Kolluri says the prolonged bear market has made him a better advisor, but he admits that if he’d had to choose between “building character” and saving his clients’ money in the first place, he’d have gone easy on the character-building and let his clients keep their money–or at least swallowed the bitter medicine in smaller doses. “I wish that this bear market had not happened all at one time; I wish we had had reality checks off and on throughout the late ’90s,” he says. “Five years of back-to-back performance really spoiled us all.”
Yet the bitter pills of the market downturn don’t seem to have inoculated everyone against future irrational exuberance. Indeed, some advisors–and many investors–seem to have already forgotten the hard lessons that the past three years have (or should have) taught them, says Kolluri. “Amazon.com is trading at 100 times the price/earnings ratio, and there are pundits going around saying that this is justified, that this is a pure growth stock–just within three years,” he says. “It’s interesting how short memories are. We’re back to the same old story.”
While the past few years have taught Kolluri to keep a cool head in tumultuous markets, he says he’s also gained a deeper understanding of client psychology. “You can tell the client, ‘Hey, the market is down 33%, and you’re only down 30%,’ but that’s small solace, since the fact remains that he’s still down 30%,” he says. The real question for an advisor, he says, is whether that client can afford to be invested in a portfolio that can fall that far, that fast, in the first place. Relative performance is irrelevant if the client is no longer going to be able to reach her financial goals. “That’s why the correct investment policy setting and correct asset allocation are crucial,” he says.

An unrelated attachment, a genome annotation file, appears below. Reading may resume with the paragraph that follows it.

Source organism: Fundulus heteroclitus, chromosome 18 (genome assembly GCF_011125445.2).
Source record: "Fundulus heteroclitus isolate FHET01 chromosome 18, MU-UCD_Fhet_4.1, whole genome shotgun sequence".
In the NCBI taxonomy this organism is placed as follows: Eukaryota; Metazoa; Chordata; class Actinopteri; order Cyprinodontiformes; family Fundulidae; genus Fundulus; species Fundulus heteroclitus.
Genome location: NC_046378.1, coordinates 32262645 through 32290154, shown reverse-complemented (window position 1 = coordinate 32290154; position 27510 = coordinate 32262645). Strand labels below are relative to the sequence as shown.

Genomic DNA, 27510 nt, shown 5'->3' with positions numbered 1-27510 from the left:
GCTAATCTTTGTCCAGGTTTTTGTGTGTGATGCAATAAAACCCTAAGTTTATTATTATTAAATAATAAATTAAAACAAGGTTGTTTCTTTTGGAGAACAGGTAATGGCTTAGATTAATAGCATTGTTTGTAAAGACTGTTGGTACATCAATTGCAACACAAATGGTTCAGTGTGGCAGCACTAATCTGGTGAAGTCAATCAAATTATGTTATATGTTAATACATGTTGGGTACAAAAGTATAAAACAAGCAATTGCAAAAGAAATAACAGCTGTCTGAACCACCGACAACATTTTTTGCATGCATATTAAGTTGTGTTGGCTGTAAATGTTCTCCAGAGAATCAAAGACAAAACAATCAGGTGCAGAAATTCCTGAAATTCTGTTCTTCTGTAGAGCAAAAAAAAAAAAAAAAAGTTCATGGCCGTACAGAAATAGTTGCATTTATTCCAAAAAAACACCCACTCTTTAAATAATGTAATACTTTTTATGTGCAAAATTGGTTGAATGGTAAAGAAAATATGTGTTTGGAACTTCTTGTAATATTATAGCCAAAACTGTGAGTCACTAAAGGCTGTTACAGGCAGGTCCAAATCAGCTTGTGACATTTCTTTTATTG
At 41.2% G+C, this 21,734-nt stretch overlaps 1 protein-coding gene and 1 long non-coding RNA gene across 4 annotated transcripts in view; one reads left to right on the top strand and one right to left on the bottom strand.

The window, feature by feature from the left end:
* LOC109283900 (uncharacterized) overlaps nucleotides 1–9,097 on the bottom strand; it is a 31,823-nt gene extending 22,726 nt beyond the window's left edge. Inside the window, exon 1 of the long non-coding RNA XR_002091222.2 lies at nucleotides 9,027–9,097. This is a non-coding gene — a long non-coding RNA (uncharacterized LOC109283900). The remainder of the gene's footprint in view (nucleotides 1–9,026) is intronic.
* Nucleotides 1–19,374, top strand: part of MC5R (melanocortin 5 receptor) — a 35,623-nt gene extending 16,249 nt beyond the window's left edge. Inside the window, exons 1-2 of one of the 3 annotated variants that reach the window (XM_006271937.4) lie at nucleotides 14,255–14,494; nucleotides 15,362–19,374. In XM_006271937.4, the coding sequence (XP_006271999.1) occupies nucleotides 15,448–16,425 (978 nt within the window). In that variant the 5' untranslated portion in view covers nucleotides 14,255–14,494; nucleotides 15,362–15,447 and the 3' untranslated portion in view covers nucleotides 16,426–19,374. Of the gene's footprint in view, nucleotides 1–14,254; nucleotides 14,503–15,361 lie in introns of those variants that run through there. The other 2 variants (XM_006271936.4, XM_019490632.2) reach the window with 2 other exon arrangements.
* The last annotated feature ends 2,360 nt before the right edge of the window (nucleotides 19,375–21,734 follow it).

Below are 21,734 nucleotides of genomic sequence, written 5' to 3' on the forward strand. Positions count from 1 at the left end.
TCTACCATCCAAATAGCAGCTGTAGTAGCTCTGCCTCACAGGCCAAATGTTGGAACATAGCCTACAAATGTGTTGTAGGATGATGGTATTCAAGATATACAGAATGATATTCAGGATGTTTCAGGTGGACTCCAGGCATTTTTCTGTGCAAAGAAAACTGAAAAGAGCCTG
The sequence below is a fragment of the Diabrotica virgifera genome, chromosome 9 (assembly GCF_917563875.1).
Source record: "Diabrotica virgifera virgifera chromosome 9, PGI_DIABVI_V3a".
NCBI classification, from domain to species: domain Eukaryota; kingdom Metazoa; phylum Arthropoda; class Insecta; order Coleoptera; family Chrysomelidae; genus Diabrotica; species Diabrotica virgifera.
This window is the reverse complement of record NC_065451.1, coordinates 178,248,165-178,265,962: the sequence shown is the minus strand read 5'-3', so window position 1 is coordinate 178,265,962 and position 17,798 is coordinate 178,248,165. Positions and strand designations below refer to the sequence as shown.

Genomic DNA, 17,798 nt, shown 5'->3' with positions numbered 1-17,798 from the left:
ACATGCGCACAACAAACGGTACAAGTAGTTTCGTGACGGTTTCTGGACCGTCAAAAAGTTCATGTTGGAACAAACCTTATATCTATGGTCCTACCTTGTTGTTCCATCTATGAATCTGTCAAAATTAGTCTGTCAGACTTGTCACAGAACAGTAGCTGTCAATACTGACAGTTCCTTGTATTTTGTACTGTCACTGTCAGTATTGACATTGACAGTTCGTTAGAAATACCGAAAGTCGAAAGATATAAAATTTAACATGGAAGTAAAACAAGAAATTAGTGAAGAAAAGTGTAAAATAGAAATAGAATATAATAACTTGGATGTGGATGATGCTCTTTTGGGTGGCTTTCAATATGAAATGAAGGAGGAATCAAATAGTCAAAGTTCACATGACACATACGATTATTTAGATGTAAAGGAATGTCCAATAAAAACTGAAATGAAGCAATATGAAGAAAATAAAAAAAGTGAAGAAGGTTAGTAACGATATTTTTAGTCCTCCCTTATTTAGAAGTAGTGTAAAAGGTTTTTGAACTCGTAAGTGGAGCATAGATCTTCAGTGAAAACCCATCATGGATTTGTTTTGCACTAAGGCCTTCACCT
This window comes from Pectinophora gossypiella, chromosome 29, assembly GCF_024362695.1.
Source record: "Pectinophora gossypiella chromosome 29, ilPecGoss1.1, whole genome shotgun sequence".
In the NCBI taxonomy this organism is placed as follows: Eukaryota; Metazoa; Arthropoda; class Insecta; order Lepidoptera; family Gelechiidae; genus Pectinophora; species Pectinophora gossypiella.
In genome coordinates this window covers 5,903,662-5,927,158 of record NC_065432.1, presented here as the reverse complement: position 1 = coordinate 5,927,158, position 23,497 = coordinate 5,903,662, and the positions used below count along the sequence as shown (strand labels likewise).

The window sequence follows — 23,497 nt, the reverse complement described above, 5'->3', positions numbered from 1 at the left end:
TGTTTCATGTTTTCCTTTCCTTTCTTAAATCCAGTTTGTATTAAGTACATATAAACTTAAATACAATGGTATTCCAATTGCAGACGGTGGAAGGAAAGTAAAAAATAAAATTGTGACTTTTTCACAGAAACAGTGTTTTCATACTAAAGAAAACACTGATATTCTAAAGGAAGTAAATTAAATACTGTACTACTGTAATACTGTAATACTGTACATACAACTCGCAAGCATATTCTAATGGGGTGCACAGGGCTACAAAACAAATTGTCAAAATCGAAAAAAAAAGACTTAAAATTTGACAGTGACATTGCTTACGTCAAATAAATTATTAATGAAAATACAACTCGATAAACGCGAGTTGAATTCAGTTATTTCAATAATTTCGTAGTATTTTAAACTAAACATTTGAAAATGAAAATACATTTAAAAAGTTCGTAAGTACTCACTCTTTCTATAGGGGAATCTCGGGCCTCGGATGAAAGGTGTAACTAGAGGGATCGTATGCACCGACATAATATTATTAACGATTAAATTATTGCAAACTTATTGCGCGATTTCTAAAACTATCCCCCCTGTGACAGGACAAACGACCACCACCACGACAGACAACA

Fortunately, Kolluri hasn’t had to learn all the lessons the hard way. Throughout the bull and bear markets, he has encouraged his clients to pay off their mortgages by the time they reach age 59, thus essentially investing in their own homes rather than in stocks, bonds, or mutual funds. As a result, many clients sailed through the tough markets happy as clams; with their homes paid off, they didn’t need to sweat the bear market’s every growl. Kolluri has also encouraged clients age 55 and over to build an emergency cash reserve equal to at least one year’s gross income, something they were more than happy to have on hand in the uncertainty of the past three years.
These days, Kolluri is casting his investment nets a bit more widely, looking for ways to combat the rising inflation he predicts for the future. “We think that the wonderful days of disinflation and low inflation are behind us, and the ship is slowly turning toward inflation,” he says. “I’m talking in terms of decades, not just next month or next year, but we believe that in the process the dollar will be subjected to weakness.” International bond funds are high on the list of investments he hopes will help him “inflation-proof” client portfolios; he’s also got his eye on inflation-protected securities, such as the Vanguard TIPS funds. And what about hedge funds? “We’ve looked at alternative investments, but there are too many fees, and too many complications, and many times the clients are gunshy–we just couldn’t make the mental leap,” he says. As for real estate, “we have entertained the idea and attended presentations, but it’s still not as clean as putting money into, say, an index fund of large-cap equities,” he says.
Coming to America